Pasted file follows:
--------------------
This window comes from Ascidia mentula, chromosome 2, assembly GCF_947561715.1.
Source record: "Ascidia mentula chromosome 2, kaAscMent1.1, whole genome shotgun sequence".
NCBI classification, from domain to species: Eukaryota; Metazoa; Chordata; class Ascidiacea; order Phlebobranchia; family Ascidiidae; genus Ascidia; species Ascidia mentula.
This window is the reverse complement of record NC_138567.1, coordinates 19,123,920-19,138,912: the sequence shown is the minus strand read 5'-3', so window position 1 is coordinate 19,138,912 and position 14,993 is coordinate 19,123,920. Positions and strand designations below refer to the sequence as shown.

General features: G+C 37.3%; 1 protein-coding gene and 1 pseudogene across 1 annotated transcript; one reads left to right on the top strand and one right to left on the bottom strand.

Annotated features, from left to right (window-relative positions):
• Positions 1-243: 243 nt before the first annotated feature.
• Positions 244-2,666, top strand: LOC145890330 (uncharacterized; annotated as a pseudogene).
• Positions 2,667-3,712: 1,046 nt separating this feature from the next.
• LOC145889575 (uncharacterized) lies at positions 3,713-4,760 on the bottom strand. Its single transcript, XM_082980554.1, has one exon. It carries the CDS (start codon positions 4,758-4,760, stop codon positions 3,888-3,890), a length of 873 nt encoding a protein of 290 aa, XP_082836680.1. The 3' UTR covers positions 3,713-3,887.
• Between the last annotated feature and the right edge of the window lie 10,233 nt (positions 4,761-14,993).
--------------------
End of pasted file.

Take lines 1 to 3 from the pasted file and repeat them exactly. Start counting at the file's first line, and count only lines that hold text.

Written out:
This window comes from Ascidia mentula, chromosome 2, assembly GCF_947561715.1.
Source record: "Ascidia mentula chromosome 2, kaAscMent1.1, whole genome shotgun sequence".
NCBI classification, from domain to species: Eukaryota; Metazoa; Chordata; class Ascidiacea; order Phlebobranchia; family Ascidiidae; genus Ascidia; species Ascidia mentula.